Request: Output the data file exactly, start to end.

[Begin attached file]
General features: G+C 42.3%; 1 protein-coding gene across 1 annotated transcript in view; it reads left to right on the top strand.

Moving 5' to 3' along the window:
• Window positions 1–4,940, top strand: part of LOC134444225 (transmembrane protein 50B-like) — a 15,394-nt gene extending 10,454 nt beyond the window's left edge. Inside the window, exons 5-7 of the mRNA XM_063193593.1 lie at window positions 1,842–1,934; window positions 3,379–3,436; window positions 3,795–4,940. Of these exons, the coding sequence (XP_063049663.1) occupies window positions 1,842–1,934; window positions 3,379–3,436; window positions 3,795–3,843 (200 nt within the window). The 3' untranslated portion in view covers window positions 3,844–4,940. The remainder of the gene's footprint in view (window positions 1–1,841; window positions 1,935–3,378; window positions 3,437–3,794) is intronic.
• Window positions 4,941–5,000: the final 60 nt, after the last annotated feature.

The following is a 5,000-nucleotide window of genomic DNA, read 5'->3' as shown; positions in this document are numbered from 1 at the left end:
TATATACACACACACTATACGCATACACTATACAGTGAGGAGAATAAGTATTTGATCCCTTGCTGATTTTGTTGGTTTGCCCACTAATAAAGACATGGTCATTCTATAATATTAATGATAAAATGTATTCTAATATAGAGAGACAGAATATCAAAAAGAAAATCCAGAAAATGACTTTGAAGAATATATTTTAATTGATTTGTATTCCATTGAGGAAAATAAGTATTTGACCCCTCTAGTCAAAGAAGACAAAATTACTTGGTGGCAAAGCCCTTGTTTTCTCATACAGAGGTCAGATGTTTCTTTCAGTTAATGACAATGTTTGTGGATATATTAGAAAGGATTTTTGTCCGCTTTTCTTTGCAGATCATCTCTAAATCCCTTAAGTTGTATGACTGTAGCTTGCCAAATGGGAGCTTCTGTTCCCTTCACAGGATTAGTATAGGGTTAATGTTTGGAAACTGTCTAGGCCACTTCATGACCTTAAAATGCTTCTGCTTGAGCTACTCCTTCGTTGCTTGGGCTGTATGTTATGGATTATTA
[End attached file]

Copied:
General features: G+C 42.3%; 1 protein-coding gene across 1 annotated transcript in view; it reads left to right on the top strand.

Moving 5' to 3' along the window:
• Window positions 1–4,940, top strand: part of LOC134444225 (transmembrane protein 50B-like) — a 15,394-nt gene extending 10,454 nt beyond the window's left edge. Inside the window, exons 5-7 of the mRNA XM_063193593.1 lie at window positions 1,842–1,934; window positions 3,379–3,436; window positions 3,795–4,940. Of these exons, the coding sequence (XP_063049663.1) occupies window positions 1,842–1,934; window positions 3,379–3,436; window positions 3,795–3,843 (200 nt within the window). The 3' untranslated portion in view covers window positions 3,844–4,940. The remainder of the gene's footprint in view (window positions 1–1,841; window positions 1,935–3,378; window positions 3,437–3,794) is intronic.
• Window positions 4,941–5,000: the final 60 nt, after the last annotated feature.

The following is a 5,000-nucleotide window of genomic DNA, read 5'->3' as shown; positions in this document are numbered from 1 at the left end:
TATATACACACACACTATACGCATACACTATACAGTGAGGAGAATAAGTATTTGATCCCTTGCTGATTTTGTTGGTTTGCCCACTAATAAAGACATGGTCATTCTATAATATTAATGATAAAATGTATTCTAATATAGAGAGACAGAATATCAAAAAGAAAATCCAGAAAATGACTTTGAAGAATATATTTTAATTGATTTGTATTCCATTGAGGAAAATAAGTATTTGACCCCTCTAGTCAAAGAAGACAAAATTACTTGGTGGCAAAGCCCTTGTTTTCTCATACAGAGGTCAGATGTTTCTTTCAGTTAATGACAATGTTTGTGGATATATTAGAAAGGATTTTTGTCCGCTTTTCTTTGCAGATCATCTCTAAATCCCTTAAGTTGTATGACTGTAGCTTGCCAAATGGGAGCTTCTGTTCCCTTCACAGGATTAGTATAGGGTTAATGTTTGGAAACTGTCTAGGCCACTTCATGACCTTAAAATGCTTCTGCTTGAGCTACTCCTTCGTTGCTTGGGCTGTATGTTATGGATTATTA